Prior to arriving at Dartmouth, I received a BS in Molecular Cellular and Developmental Biology at University of New Hampshire. There I studied the effects of seasonal changes on Tor signaling and nutrient storage in the green sea urchin Stronglyocentrotus droebachiensis. To this end, I worked to identify the Tor gene sequence and expression level changes in nutritive phagocytes of the gonads in the Charles W. Walker Ph.D. laboratory. When I am not working I try to be outside as much as possible through skiing, hiking, and trail running.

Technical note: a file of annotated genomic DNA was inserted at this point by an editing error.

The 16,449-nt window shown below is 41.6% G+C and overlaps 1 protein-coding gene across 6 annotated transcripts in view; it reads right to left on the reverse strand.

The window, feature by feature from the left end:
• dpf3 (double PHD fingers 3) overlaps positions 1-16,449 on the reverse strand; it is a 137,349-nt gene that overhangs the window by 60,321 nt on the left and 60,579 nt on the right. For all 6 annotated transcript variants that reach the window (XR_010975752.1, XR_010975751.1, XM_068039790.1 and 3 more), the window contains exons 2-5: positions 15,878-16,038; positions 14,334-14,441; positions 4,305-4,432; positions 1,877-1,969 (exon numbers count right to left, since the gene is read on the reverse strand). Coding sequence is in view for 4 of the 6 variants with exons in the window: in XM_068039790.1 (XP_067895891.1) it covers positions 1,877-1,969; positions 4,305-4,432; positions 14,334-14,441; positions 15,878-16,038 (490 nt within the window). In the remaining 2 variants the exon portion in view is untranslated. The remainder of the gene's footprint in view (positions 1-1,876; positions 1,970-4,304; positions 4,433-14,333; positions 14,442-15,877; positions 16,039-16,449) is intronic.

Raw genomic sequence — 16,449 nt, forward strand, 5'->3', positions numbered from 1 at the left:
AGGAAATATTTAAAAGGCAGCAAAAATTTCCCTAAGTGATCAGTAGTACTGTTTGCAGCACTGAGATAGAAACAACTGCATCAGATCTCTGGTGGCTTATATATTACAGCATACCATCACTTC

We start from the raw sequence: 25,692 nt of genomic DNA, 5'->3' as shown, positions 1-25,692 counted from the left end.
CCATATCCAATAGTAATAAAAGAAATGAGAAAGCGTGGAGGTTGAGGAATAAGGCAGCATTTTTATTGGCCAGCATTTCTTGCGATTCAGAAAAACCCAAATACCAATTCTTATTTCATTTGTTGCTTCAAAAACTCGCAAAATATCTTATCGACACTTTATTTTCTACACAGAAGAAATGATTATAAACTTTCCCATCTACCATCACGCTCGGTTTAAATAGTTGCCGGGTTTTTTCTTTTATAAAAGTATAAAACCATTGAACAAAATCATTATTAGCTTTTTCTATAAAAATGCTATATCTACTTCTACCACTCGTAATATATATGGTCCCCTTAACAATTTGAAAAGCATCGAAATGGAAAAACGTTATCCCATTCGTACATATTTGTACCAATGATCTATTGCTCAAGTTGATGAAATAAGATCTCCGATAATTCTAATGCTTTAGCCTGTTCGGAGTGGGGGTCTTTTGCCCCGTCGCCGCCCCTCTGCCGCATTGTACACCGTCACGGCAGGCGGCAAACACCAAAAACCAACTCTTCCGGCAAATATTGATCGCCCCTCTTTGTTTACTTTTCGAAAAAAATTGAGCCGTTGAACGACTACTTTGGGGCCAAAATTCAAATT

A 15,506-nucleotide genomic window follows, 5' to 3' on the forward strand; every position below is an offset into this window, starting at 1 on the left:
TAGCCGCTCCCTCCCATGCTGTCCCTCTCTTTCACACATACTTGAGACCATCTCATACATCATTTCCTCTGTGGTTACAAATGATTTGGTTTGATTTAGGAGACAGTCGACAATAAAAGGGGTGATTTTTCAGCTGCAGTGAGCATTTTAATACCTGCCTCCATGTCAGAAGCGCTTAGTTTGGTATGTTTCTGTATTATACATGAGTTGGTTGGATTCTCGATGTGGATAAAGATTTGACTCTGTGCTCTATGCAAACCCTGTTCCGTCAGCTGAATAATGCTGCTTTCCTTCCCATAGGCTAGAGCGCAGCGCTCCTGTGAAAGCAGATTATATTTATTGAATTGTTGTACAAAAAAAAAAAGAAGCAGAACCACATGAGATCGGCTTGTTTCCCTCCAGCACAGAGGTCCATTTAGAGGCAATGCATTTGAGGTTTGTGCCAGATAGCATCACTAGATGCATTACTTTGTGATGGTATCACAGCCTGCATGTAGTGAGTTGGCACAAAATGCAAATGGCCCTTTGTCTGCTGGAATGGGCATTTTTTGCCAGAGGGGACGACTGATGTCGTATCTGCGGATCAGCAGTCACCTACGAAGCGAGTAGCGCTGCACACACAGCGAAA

genetic mechanisms of cancer; human evolution and disease; genome-wide views of specific phenotypes/questions
Currently in the Cole lab, I am working on determining the minimal Myc protein that will rescue Myc's pro-growth phenotype. Through mutational and genomics approaches I hope to determine a minimal Myc target set as a way to clarify which of Myc's target genes play the most essential role in promoting proliferation. I have been utilizing transgenic immortalized MEF cell lines to achieve this goal.